Use the advice in the acronym APPLE — Acknowledge, Pause, Pull Back, Let Go, Explore —to help alleviate your constant worrying (see left for full details)
The inability to tolerate uncertainty tends to be a unique feature of people who experience generalised anxiety and excessive worrying.
This is an attitude many people have towards life.
When one has this attitude, uncertainly, unpredictability, and doubt are seen as awful and unbearable experiences that must be avoided at all costs.
People who hate uncertainty and need guarantees may:
• Say things like: “I can’t cope not knowing,” “I know the chances of it happening are so small, but it still could happen,” or “I need to be 100% sure.”
• Prefer that something bad happens right now, rather than go on any longer not knowing what the eventual outcome will be
• Find it hard to make a decision or put a plan or solution in place, because they first need to know how it will work out.
You may think that worrying is a way of preparing yourself for the worst — getting you ready for anything that might happen.
Worrying is seen as a way of attempting to predict life so that there are no nasty surprises. As such, worrying reduces your experience of uncertainty and unpredictability.
And because worrying reduces your feelings of uncertainty, you will continue worrying and worrying and worrying.
In other words, you keep worrying because you believe it is your only strategy for making things in life more certain and more predictable — it helps you believe that you have more control.
In reality, has your worrying made anything more certain or more predictable?
By worrying, does it change the outcome of what will happen? Isn’t life still as uncertain and unpredictable as it ever was?
It is only your perception that you somehow have more control by worrying. But is this really true?
In fact, all you have done is think of all the worst case scenarios and worked yourself up and made yourself feel really bad in the process.
So, ask yourself, is it really worth it? Does having a ‘fake’ sense of certainty justify all the negative consequences of worrying?
If your answer is ‘No’, then there are two ways you can tackle your intolerance of uncertainty.
We can deal with uncertainty in two main ways. We can challenge our need for certainty by looking at the advantages and disadvantages of needing to be certain and how it affects us.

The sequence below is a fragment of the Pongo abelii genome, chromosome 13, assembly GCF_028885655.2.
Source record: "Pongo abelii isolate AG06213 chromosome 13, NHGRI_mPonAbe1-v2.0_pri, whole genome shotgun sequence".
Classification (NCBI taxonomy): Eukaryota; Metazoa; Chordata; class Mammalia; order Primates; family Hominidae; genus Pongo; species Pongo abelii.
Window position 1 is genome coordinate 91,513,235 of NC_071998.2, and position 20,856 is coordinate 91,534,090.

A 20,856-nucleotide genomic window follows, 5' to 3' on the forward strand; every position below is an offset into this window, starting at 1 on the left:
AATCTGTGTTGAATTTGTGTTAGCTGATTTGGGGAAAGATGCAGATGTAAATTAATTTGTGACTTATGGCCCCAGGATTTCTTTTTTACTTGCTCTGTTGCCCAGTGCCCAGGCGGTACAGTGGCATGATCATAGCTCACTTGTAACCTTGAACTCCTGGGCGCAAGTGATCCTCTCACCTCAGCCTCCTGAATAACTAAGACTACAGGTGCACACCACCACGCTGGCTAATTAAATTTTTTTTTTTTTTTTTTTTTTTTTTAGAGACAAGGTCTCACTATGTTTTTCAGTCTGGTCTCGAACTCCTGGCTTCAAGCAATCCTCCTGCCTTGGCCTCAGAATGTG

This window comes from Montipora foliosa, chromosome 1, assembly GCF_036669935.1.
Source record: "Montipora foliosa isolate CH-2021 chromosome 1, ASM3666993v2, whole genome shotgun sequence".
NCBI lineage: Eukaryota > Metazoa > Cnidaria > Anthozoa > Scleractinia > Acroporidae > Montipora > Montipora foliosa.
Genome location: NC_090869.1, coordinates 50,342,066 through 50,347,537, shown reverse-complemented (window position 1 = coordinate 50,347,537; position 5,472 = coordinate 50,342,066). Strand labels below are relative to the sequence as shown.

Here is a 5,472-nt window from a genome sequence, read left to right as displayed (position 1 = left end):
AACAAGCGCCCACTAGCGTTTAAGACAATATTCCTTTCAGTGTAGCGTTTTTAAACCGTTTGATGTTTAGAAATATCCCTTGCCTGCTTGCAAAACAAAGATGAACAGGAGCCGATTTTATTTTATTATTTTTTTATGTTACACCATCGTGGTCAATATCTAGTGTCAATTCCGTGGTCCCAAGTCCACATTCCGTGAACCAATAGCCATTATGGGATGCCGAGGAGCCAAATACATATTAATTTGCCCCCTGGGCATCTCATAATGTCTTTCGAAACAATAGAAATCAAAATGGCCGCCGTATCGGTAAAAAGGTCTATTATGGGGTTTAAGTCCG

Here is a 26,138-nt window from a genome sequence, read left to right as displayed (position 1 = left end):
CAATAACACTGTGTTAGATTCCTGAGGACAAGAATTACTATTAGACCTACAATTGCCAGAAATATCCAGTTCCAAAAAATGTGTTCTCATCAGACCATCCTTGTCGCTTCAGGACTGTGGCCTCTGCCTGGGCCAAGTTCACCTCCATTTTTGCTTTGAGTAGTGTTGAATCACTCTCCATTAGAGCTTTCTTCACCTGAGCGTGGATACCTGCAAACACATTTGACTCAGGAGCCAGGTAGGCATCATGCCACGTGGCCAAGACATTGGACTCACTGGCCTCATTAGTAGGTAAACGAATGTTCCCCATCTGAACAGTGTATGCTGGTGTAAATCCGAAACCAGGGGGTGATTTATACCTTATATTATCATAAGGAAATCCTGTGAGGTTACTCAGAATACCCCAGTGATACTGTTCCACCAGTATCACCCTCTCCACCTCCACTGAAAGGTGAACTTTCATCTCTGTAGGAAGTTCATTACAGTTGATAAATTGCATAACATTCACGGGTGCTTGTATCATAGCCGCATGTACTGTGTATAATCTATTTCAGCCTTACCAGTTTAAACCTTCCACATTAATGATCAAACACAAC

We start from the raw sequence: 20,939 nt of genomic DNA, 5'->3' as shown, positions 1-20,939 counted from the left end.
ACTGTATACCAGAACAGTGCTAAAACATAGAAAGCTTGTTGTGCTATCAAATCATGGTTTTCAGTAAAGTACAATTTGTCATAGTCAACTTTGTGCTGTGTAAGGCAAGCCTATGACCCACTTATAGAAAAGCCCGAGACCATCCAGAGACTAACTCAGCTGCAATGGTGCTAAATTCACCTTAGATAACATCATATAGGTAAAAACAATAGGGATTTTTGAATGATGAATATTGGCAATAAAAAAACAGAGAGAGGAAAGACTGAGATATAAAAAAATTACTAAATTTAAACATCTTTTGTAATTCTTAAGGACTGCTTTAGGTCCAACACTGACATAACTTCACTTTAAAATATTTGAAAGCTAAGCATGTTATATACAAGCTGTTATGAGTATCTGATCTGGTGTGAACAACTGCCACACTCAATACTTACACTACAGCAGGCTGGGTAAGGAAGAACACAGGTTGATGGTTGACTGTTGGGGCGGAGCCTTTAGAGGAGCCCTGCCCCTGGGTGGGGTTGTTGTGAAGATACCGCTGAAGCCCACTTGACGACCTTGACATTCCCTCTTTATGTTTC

We can explore other areas of our lives in which we do tolerate uncertainty, or look at how other people deal with uncertainty, such as friends or characters in television programmes.
An Apple A Day
The other way is to learn to tolerate uncertainty — to reduce our need for certainty.
And we can do this, using the acronym: APPLE
Tolerating Uncertainty with APPLE:
ACKNOWLEDGE: Notice and acknowledge the uncertainty as it comes to mind.
PAUSE: Don't react as you normally do. Don't react at all. Just pause, and breathe.
PULL BACK: Tell yourself this is just the worry talking, and this apparent need for certainty is not helpful and not necessary.
It is only a thought or feeling. Don't believe everything you think! Thoughts are not statements of fact.
LET GO: Let go of the thought or feeling. It will pass. You don't have to respond to them. You might imagine them floating away in a bubble or cloud.
EXPLORE: Explore the present moment, because right now, in this moment, all is well.
Notice your breathing, and the sensations of breathing. Notice the ground beneath you. Look around and notice what you see, what you hear, what you can touch, what you can smell. Right Now. Then, SHIFT YOUR FOCUS OF ATTENTION to something else — on what you need to do, on what you were doing before you noticed the worry, or do something else, but mindfully , with your full attention.
It’s time to ditch persistent worrying, its time to take an apple a day!
Dr Eddie Murphy runs a psychological and counselling service in Portarlington, Co Laois. If you are organising a speaker or training for school, community, voluntary, sporting or work groups, call Dr Eddie on 087 1302899 or go to www.facebook.com/ dr.eddie.murphy.psychologist